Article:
Sunday, June 22, 2008

The Story of Jelena Capriakovic

At Wimbledon this year, Jelena Jankovic will walk onto the grounds of the All England Lawn and Tennis Club with scrubbed-clean finger nails, rid of the royal, bright blue she sported just a few weeks ago at Roland Garros.

She won’t be writing any love letters to British fans on her taped-up arm, as she did in Paris, or mimicking countrywoman Ana Ivanovic’s fist pump (at least until a possible repeat, semifinal clash).

That last match against Ivanovic was a heartbreakingly difficult loss for the Serb, now 23, reaching her fourth grand slam semifinal only to fall short of the big show for the fourth time, as well.

Her hard-hitting baseline game, tight-pulled ponytail, on-court antics and failure to breakthrough into tennis’ elite has me thinking of a certain American teen from the early 1990s. Any guesses on who?

Yes, Jennifer Capriati has been surfacing lately when I think of Jelena Jankovic and not just because they play alike, look alike and act alike, but more because Jankovic is at the dangerous point in her career that Capriati was at in 1991 when she faltered in her famous match against Monica Seles.

In 1991, Seles and Capriati were countrywomen, close in age, had similar styles of play and had tennis experts and fans alike calling for multiple-slam careers for the both of them.

Fast forward to 2008, and there was much the same going on at Roland Garros between Ivanovic and Jankovic. Ana had been slightly more successful at the slams and in their head-to-head history (like Seles), but hadn’t broken through as Monica had in ’91. And perhaps, as Americans, we forget what Roland Garros means to European players like Jelena and Ana, whose rivalry is growing at a faster pace than one of Jankovic's down-the-line backhands.

So, will Jankovic’s loss (6-4 in the third set) have the same impact that Capriati’s (7-6 in the third) did?

It must be pointed out that Jennifer had quite the different upbringing than Jelena did. Capriati was banging professional tennis balls by the tender age of 13 and succumbed to continuous pressure late in her “early” career.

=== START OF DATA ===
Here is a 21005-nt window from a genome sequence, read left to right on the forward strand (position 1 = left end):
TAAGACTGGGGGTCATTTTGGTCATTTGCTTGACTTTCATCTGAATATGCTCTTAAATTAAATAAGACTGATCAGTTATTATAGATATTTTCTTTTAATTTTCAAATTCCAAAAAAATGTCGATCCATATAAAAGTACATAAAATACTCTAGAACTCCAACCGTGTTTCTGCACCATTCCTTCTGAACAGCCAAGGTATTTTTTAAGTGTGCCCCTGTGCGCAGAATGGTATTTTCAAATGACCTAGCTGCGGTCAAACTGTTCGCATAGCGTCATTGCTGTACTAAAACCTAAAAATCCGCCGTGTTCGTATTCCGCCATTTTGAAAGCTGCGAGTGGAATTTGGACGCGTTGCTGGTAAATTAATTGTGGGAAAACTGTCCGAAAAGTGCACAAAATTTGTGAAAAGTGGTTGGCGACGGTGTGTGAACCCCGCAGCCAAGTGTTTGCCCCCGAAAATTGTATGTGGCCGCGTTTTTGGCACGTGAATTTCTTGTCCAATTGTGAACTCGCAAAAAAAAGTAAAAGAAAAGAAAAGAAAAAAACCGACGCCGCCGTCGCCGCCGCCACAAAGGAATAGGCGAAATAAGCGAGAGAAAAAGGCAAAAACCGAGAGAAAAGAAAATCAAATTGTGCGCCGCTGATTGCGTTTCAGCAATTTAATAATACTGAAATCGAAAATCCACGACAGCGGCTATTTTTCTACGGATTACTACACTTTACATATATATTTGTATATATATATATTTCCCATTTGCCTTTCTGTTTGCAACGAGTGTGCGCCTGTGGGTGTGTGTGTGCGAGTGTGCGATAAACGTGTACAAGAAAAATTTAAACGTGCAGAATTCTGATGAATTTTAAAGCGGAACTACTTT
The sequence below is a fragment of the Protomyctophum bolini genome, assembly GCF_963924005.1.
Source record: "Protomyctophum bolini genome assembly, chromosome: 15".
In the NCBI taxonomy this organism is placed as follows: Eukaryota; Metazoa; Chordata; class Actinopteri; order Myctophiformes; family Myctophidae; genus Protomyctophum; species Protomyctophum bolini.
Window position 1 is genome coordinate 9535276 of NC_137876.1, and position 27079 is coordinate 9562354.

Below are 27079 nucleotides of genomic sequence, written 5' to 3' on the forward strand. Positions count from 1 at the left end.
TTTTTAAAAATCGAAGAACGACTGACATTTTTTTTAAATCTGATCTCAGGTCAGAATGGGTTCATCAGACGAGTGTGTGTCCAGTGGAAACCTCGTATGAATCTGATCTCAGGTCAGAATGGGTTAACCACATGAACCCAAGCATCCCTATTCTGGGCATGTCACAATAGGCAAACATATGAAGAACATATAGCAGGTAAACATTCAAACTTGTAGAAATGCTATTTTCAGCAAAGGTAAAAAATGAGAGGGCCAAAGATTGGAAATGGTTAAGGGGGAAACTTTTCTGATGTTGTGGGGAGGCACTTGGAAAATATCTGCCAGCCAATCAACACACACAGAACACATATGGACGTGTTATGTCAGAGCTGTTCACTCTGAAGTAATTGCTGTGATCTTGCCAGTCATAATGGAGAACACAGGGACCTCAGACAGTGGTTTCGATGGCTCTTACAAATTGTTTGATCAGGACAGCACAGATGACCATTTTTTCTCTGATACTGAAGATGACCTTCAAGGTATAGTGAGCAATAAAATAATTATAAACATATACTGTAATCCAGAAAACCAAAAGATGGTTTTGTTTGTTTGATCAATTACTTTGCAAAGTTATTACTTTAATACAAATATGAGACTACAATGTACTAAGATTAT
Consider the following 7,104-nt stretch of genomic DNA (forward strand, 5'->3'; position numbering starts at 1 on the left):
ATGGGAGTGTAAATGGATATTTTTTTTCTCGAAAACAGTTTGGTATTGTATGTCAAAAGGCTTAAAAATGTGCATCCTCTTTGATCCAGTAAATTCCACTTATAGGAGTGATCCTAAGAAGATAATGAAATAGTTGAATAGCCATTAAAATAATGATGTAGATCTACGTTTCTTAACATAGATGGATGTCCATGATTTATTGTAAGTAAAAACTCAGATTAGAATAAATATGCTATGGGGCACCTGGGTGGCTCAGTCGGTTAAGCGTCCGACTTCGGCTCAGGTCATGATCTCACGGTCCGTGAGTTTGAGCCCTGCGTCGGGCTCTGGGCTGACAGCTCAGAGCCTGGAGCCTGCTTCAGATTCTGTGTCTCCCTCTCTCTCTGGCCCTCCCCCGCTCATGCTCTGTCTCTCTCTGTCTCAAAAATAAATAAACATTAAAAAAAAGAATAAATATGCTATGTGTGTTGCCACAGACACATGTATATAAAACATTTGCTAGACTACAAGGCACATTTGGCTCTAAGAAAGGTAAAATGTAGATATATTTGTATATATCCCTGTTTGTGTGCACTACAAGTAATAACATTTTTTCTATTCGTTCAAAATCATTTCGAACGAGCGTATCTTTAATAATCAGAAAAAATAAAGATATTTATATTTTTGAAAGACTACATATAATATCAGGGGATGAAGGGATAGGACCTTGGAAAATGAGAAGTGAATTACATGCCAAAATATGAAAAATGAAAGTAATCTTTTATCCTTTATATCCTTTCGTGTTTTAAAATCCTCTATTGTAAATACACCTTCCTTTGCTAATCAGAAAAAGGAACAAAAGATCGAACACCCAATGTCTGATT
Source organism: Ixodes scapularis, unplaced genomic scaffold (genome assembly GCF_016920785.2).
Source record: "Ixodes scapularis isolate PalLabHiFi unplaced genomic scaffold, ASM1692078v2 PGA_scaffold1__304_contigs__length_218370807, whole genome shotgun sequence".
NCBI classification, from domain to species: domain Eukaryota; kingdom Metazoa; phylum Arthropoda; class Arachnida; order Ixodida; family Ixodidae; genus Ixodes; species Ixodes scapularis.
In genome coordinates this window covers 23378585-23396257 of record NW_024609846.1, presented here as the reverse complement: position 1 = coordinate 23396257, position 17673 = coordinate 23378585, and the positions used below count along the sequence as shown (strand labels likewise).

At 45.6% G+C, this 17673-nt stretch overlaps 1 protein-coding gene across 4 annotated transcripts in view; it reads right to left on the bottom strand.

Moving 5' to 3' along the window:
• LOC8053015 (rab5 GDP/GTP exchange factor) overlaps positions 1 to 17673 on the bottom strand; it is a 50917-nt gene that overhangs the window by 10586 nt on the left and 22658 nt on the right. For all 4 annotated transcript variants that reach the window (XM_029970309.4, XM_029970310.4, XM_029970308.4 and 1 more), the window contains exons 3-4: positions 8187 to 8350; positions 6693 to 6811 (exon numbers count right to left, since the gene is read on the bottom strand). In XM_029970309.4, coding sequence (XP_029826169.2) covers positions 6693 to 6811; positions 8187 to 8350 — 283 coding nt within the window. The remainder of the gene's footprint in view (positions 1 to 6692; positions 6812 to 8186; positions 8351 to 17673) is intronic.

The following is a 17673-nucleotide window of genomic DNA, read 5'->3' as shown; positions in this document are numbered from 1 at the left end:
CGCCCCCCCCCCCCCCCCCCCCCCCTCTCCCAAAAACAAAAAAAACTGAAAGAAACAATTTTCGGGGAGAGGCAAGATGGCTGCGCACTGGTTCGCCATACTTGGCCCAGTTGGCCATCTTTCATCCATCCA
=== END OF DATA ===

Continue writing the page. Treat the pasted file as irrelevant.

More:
Jankovic, on the contrary, has only been on a steady rise up the rankings, finally breaking through in 2006 at Wimbledon (beating then defending-champ Venus in the third round) to join the upper echelon on the women’s game.

But the significance of the Capriati loss 17 years ago had me thinking hard about how far Jelena has come and how far she could have already gone. There was a break in concentration at the ’06 U.S. Open against Justine Henin where she lead 6-4, 4-2 and decided to argue a line call for two games only to lose the next 10 and the match. And then there was a missed opportunity at Wimbledon last year where she blew her fourth-round match against Marion Bartoli (the eventual finalist), or her lack of confidence at this year’s Australian in the semis against Maria Sharapova.

The bottom line is, Capriati’s career went south after her loss to Monica Seles at the 1991 U.S. Open semifinals, and Jelena Jankovic has to be sure that history doesn’t stamp “Capriati” on her “Jankovic” passport.

Her loss to Ivanovic just two week’s ago was crushing for Jelena, who said after the match she just wanted to "get drunk" and forget about it and had reportedly been crying in the locker room before her press conference.

For Wimbledon to come so soon after the French is to Jankovic’s advantage – or, her disadvantage – depending on which way you look at it. She plays Ukranian Olga Savchuk in the opening round, whose current rank of 113 in the world is similar to Capriati’s first grand slam opponent after her loss to Seles: Natalia Medvedeva another Ukranian, who was ranked 96th at the 1992 Australian.

Perhaps the parallels that I’m drawing are rather stretched, but it is a thin line that Jankovic is walking right now in her fragile career. Where Capriati suffered from burnout, over-exposure and daunting pressure, Jankovic toys with playing too much and through injuries and an increasingly difficult psychological question: When will it be her turn?

For Capriati, that answer didn’t come until a decade later, when she won the Australian Open at the age of 24. But in today’s game, Jankovic doesn’t have a decade. Instead, she only has now, and if she wants to announce her arrival in the women’s game, there’s no place better to do it than at tennis’ biggest tournament.

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